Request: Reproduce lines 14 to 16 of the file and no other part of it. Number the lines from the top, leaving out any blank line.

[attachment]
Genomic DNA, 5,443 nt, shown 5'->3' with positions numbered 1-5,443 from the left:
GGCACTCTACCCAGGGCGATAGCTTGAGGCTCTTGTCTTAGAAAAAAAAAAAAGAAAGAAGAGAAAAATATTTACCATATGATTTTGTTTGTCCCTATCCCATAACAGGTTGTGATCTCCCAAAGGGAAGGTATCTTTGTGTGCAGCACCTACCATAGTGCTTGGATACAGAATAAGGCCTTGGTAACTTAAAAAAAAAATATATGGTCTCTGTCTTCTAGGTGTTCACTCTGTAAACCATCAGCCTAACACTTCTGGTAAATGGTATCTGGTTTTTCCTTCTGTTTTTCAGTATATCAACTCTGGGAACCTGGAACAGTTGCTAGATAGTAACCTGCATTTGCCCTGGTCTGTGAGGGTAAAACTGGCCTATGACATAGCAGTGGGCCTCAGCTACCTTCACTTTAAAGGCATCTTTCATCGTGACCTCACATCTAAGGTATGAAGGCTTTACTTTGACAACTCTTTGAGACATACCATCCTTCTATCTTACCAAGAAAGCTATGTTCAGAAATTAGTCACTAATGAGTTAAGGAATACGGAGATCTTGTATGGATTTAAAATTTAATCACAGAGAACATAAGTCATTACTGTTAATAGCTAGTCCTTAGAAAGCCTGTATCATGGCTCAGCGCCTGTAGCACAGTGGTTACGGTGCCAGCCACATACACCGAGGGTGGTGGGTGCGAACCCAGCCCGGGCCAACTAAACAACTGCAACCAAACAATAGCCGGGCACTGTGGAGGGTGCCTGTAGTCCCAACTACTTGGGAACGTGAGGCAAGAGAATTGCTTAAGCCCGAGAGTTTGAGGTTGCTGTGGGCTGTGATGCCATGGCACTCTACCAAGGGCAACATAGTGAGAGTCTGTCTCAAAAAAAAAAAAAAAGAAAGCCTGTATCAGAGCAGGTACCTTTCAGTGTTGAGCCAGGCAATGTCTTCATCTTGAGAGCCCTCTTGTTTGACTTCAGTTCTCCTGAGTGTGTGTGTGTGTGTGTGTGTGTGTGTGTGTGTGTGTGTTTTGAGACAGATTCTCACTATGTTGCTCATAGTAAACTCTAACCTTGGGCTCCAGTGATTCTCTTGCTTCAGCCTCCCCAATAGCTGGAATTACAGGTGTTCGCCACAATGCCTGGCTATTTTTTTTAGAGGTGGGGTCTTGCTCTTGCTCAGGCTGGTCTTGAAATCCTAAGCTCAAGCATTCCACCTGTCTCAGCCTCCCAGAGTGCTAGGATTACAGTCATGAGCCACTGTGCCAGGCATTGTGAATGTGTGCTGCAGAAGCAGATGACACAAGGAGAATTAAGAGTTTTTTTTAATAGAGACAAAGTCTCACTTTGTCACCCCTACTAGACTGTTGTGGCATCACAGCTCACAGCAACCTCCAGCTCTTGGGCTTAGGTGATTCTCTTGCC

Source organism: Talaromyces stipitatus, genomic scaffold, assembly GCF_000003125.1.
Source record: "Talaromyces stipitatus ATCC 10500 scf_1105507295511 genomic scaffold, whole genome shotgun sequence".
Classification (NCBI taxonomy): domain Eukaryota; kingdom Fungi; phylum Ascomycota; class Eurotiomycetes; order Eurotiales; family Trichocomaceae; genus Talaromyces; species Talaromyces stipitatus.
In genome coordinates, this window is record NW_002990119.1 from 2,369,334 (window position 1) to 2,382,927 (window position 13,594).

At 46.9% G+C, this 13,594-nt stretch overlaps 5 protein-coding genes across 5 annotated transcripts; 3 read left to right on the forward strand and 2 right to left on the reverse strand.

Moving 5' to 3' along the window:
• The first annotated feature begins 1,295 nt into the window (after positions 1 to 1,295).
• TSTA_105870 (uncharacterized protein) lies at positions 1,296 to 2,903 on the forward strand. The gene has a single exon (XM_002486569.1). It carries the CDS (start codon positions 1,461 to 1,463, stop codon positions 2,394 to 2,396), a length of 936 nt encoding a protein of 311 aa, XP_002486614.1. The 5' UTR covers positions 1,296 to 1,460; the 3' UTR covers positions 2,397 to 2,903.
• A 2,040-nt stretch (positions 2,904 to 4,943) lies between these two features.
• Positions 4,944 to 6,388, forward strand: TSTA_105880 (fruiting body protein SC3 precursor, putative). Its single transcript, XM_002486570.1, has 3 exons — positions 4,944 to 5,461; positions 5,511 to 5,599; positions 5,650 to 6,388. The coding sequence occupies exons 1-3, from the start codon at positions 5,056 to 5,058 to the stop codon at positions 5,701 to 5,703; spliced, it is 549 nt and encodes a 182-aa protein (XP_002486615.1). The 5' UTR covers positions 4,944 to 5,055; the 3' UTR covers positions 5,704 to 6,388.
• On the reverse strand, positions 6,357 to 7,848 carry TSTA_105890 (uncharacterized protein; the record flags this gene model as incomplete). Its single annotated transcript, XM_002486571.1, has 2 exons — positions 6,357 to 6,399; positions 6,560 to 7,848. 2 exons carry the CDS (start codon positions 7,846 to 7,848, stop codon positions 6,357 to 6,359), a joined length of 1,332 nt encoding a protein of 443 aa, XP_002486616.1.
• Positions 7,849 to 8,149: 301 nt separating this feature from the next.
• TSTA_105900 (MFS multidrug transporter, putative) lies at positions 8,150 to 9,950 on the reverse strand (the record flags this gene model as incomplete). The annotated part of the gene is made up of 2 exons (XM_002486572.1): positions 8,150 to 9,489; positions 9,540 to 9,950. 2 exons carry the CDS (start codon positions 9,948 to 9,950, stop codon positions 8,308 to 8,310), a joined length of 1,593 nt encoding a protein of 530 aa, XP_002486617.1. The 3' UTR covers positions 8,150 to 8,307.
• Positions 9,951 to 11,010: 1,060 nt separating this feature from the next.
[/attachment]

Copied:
• Positions 7,849 to 8,149: 301 nt separating this feature from the next.
• TSTA_105900 (MFS multidrug transporter, putative) lies at positions 8,150 to 9,950 on the reverse strand (the record flags this gene model as incomplete). The annotated part of the gene is made up of 2 exons (XM_002486572.1): positions 8,150 to 9,489; positions 9,540 to 9,950. 2 exons carry the CDS (start codon positions 9,948 to 9,950, stop codon positions 8,308 to 8,310), a joined length of 1,593 nt encoding a protein of 530 aa, XP_002486617.1. The 3' UTR covers positions 8,150 to 8,307.
• Positions 9,951 to 11,010: 1,060 nt separating this feature from the next.